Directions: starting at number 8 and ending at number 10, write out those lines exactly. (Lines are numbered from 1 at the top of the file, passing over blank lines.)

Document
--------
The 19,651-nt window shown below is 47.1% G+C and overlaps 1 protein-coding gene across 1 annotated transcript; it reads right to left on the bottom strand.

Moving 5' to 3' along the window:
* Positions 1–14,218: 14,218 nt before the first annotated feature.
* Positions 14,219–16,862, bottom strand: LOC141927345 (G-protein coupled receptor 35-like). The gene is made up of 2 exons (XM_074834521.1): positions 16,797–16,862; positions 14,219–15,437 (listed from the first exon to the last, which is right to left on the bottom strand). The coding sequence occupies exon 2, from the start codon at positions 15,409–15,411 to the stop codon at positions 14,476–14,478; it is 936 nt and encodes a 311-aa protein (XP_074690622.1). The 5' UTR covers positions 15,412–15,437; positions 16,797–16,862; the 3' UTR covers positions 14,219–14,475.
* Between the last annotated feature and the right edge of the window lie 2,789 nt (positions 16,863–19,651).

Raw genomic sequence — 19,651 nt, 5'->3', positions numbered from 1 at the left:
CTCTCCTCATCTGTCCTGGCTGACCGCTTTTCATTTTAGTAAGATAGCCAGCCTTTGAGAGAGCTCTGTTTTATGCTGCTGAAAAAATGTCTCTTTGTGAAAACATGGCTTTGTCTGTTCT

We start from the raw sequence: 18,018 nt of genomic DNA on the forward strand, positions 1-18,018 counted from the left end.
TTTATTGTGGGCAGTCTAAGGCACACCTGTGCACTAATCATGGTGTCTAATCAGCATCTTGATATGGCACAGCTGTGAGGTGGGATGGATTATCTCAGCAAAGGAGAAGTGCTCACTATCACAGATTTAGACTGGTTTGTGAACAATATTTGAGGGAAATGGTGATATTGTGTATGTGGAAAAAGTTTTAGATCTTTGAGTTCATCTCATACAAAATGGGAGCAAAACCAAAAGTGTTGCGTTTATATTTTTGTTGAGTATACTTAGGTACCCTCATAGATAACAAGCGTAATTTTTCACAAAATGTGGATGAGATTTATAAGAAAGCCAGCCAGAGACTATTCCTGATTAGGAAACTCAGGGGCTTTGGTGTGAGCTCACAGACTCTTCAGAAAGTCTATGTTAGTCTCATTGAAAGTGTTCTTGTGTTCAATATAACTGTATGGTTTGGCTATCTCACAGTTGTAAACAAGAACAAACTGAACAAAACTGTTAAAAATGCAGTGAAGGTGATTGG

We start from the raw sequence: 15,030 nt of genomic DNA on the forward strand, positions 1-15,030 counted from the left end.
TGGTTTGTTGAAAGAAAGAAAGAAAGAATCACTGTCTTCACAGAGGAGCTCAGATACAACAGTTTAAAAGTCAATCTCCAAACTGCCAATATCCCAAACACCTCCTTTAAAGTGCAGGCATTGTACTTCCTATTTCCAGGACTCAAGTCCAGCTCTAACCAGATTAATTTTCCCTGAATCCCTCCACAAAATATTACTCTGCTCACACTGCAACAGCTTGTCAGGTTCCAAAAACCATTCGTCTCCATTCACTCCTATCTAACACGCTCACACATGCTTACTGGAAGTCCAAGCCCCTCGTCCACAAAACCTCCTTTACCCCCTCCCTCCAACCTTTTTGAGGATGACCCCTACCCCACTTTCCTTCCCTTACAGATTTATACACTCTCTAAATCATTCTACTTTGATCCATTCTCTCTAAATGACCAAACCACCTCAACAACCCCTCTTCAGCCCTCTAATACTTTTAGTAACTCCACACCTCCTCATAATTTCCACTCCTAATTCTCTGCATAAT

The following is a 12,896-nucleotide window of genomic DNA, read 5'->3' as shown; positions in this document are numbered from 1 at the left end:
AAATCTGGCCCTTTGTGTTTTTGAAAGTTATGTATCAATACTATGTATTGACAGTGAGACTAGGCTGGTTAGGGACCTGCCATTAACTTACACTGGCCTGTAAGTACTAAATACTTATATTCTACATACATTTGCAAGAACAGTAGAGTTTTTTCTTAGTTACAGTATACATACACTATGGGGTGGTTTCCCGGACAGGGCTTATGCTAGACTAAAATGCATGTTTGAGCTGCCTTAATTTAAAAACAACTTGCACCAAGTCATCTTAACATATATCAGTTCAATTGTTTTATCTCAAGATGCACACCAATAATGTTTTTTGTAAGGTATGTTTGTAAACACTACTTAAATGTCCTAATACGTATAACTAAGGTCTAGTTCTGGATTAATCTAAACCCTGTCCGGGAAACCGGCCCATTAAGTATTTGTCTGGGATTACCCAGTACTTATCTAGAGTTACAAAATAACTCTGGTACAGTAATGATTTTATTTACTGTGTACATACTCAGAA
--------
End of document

We start from the raw sequence: 18,018 nt of genomic DNA on the forward strand, positions 1-18,018 counted from the left end.
TTTATTGTGGGCAGTCTAAGGCACACCTGTGCACTAATCATGGTGTCTAATCAGCATCTTGATATGGCACAGCTGTGAGGTGGGATGGATTATCTCAGCAAAGGAGAAGTGCTCACTATCACAGATTTAGACTGGTTTGTGAACAATATTTGAGGGAAATGGTGATATTGTGTATGTGGAAAAAGTTTTAGATCTTTGAGTTCATCTCATACAAAATGGGAGCAAAACCAAAAGTGTTGCGTTTATATTTTTGTTGAGTATACTTAGGTACCCTCATAGATAACAAGCGTAATTTTTCACAAAATGTGGATGAGATTTATAAGAAAGCCAGCCAGAGACTATTCCTGATTAGGAAACTCAGGGGCTTTGGTGTGAGCTCACAGACTCTTCAGAAAGTCTATGTTAGTCTCATTGAAAGTGTTCTTGTGTTCAATATAACTGTATGGTTTGGCTATCTCACAGTTGTAAACAAGAACAAACTGAACAAAACTGTTAAAAATGCAGTGAAGGTGATTGG

We start from the raw sequence: 15,030 nt of genomic DNA on the forward strand, positions 1-15,030 counted from the left end.